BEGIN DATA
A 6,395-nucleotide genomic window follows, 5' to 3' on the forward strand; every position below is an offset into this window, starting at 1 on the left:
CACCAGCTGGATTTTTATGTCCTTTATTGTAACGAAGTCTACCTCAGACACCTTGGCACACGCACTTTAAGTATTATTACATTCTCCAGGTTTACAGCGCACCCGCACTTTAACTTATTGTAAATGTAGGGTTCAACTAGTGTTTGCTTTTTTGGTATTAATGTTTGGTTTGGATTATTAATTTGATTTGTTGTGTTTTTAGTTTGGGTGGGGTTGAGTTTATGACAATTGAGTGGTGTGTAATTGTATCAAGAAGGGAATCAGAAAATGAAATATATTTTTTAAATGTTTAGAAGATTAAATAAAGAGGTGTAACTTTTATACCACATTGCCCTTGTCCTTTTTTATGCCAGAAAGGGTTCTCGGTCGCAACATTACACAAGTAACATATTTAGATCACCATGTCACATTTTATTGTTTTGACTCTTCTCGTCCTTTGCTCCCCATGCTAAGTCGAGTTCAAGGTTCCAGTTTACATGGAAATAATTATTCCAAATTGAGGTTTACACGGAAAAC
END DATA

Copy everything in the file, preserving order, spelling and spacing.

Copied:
A 6,395-nucleotide genomic window follows, 5' to 3' on the forward strand; every position below is an offset into this window, starting at 1 on the left:
CACCAGCTGGATTTTTATGTCCTTTATTGTAACGAAGTCTACCTCAGACACCTTGGCACACGCACTTTAAGTATTATTACATTCTCCAGGTTTACAGCGCACCCGCACTTTAACTTATTGTAAATGTAGGGTTCAACTAGTGTTTGCTTTTTTGGTATTAATGTTTGGTTTGGATTATTAATTTGATTTGTTGTGTTTTTAGTTTGGGTGGGGTTGAGTTTATGACAATTGAGTGGTGTGTAATTGTATCAAGAAGGGAATCAGAAAATGAAATATATTTTTTAAATGTTTAGAAGATTAAATAAAGAGGTGTAACTTTTATACCACATTGCCCTTGTCCTTTTTTATGCCAGAAAGGGTTCTCGGTCGCAACATTACACAAGTAACATATTTAGATCACCATGTCACATTTTATTGTTTTGACTCTTCTCGTCCTTTGCTCCCCATGCTAAGTCGAGTTCAAGGTTCCAGTTTACATGGAAATAATTATTCCAAATTGAGGTTTACACGGAAAAC